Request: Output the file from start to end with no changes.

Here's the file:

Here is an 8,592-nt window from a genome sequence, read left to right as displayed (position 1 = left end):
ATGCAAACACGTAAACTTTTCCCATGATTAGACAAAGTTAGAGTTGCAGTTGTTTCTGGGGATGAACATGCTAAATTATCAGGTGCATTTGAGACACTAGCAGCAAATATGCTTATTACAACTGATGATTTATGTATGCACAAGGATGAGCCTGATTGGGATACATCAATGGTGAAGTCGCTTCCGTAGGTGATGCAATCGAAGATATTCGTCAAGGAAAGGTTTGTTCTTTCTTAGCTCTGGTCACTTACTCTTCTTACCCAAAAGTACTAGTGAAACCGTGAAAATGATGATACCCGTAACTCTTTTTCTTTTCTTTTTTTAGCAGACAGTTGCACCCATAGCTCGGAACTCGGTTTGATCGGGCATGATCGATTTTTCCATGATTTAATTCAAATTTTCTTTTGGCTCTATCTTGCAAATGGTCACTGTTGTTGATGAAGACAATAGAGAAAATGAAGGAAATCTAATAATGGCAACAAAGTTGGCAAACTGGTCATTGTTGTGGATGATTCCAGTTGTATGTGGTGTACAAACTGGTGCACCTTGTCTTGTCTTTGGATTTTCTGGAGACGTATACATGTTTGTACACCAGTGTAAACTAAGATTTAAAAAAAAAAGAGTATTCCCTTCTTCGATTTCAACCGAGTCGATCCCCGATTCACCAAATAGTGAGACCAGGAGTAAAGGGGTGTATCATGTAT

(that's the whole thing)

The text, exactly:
Here is an 8,592-nt window from a genome sequence, read left to right as displayed (position 1 = left end):
ATGCAAACACGTAAACTTTTCCCATGATTAGACAAAGTTAGAGTTGCAGTTGTTTCTGGGGATGAACATGCTAAATTATCAGGTGCATTTGAGACACTAGCAGCAAATATGCTTATTACAACTGATGATTTATGTATGCACAAGGATGAGCCTGATTGGGATACATCAATGGTGAAGTCGCTTCCGTAGGTGATGCAATCGAAGATATTCGTCAAGGAAAGGTTTGTTCTTTCTTAGCTCTGGTCACTTACTCTTCTTACCCAAAAGTACTAGTGAAACCGTGAAAATGATGATACCCGTAACTCTTTTTCTTTTCTTTTTTTAGCAGACAGTTGCACCCATAGCTCGGAACTCGGTTTGATCGGGCATGATCGATTTTTCCATGATTTAATTCAAATTTTCTTTTGGCTCTATCTTGCAAATGGTCACTGTTGTTGATGAAGACAATAGAGAAAATGAAGGAAATCTAATAATGGCAACAAAGTTGGCAAACTGGTCATTGTTGTGGATGATTCCAGTTGTATGTGGTGTACAAACTGGTGCACCTTGTCTTGTCTTTGGATTTTCTGGAGACGTATACATGTTTGTACACCAGTGTAAACTAAGATTTAAAAAAAAAAGAGTATTCCCTTCTTCGATTTCAACCGAGTCGATCCCCGATTCACCAAATAGTGAGACCAGGAGTAAAGGGGTGTATCATGTAT